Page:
Six hunters arrested after information from birdwatchers

Six hunters were arrested by the police over the past two weeks following information supplied by participants in a Raptor Camp, BirdLife said today. These included a hunter gunning down a Honey-buzzard at Tal-Virtu and five hunters hunting after the 3 p.m. ban on hunting.

BirdLife said the birdwatchers from eight countries who took part in this year’s Raptor Camp marked the end of their camp with a gathering at Buskett Bird Sanctuary where they urged the authorities to step up efforts to curb illegal hunting. The conservationists held photos of some of the dead or injured birds delivered to BirdLife Malta during the last eight days.

The NGO said it received 17 shot protected birds, including one Grey Heron, five Marsh Harriers, five Honey Buzzards and a Lesser Kestrel . In comparison, during the same period last year, the organisation received five shot protected birds. This represents more than a 300 per cent increase.

In the first 11 days Raptor Camp teams recorded a total of 398 shots after 3 p.m., despite of a ban on hunting during that time. Over this period, Raptor Camp teams also witnessed a further 19 protected birds shot down but not recovered, including two Black Storks - a rare species of conservation concern in Europe.

The use of illegal electronic bird lures, and modified shotguns capable of firing more than the legal number of shots, were also recorded, BirdLife said.

An analysis of data gathered by the Raptor Camp teams is still ongoing and figures resulting from the two-weeks of monitoring will be released in a report in the coming months.

"Illegal hunting reports came from the majority of the locations we have covered during the camp and these locations have been situated all over the island. The situation is evidently getting worse. It's almost as if the poachers are taking revenge on migratory birds for being denied the opportunity for hunting last spring," said Geoffrey Saliba, Campaigns Co-ordinator for BirdLife Malta.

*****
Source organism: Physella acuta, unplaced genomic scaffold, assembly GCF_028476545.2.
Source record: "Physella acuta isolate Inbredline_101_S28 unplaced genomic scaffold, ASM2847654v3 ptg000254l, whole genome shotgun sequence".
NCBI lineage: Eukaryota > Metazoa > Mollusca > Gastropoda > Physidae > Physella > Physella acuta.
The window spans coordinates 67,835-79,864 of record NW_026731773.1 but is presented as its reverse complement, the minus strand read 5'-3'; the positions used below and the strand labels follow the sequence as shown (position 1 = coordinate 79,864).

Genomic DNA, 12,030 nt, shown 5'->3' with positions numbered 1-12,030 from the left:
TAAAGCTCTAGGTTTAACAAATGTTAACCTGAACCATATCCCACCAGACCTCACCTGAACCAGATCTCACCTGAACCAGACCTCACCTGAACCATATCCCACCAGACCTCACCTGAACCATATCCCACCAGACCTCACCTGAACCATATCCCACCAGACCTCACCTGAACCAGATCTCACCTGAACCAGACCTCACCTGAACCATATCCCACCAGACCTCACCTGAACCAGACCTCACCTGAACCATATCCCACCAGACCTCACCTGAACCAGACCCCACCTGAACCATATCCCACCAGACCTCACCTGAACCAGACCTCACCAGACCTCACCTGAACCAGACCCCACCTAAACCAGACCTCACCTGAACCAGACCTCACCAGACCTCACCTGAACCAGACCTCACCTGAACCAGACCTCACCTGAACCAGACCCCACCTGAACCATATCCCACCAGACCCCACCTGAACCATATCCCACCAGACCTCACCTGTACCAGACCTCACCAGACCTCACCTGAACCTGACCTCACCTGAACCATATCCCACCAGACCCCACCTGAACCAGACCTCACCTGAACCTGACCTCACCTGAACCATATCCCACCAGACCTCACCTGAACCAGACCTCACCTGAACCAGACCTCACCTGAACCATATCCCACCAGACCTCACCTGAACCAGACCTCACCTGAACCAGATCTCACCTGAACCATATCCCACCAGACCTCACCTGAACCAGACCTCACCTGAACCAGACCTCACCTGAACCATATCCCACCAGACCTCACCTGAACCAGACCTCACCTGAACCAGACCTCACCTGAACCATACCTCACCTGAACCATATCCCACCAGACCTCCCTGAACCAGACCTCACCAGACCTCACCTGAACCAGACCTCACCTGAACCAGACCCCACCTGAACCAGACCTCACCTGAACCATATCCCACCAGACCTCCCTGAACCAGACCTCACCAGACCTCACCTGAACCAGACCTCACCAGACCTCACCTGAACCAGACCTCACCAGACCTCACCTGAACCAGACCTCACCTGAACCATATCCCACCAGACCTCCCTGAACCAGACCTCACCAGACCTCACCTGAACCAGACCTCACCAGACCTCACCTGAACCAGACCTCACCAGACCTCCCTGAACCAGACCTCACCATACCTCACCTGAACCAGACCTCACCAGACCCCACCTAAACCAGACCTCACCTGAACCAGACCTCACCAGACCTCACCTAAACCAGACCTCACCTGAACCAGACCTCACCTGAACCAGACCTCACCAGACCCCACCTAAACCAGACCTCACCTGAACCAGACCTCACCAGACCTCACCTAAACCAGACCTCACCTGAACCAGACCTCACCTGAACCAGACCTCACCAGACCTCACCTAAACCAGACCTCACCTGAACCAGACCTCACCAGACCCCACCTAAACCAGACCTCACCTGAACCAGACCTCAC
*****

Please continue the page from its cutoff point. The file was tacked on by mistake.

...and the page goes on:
He said that the fact that a shot Marsh Harrier and a Honey-buzzard were found by Raptor Camp participants within the Buskett Bird Sanctuary, highlighted a worrying trend that poachers were now returning to areas where they had been successfully removed in the past.

Anna Giordano, Goldman Prize winner for her efforts to stop illegal hunting in Sicily, joined the camp in Malta this year and expressed her disbelief at what she witnessed: "Malta is like Sicily was in the early 80s. It is unacceptable to witness the widespread killing of protected birds in this day and age," BirdLife reported her as saying.

"The turning point for us in Sicily was when the government stopped seeing this as an argument between two sides but as a national problem. There are international laws protecting these birds and Malta also has the obligation to abide by these laws," Giordano insisted.

Despite the elevated levels of illegal hunting the camp was successful in reducing levels of poaching in areas where teams were operating. On the morning of September 25, Raptor Camp teams watched the safe departure of three Lesser Spotted Eagles that had roosted overnight in Buskett.

On September 26, intelligence gathered by the Raptor Camp teams led to the recovery of six live protected birds from an aviary where they had been kept illegally.

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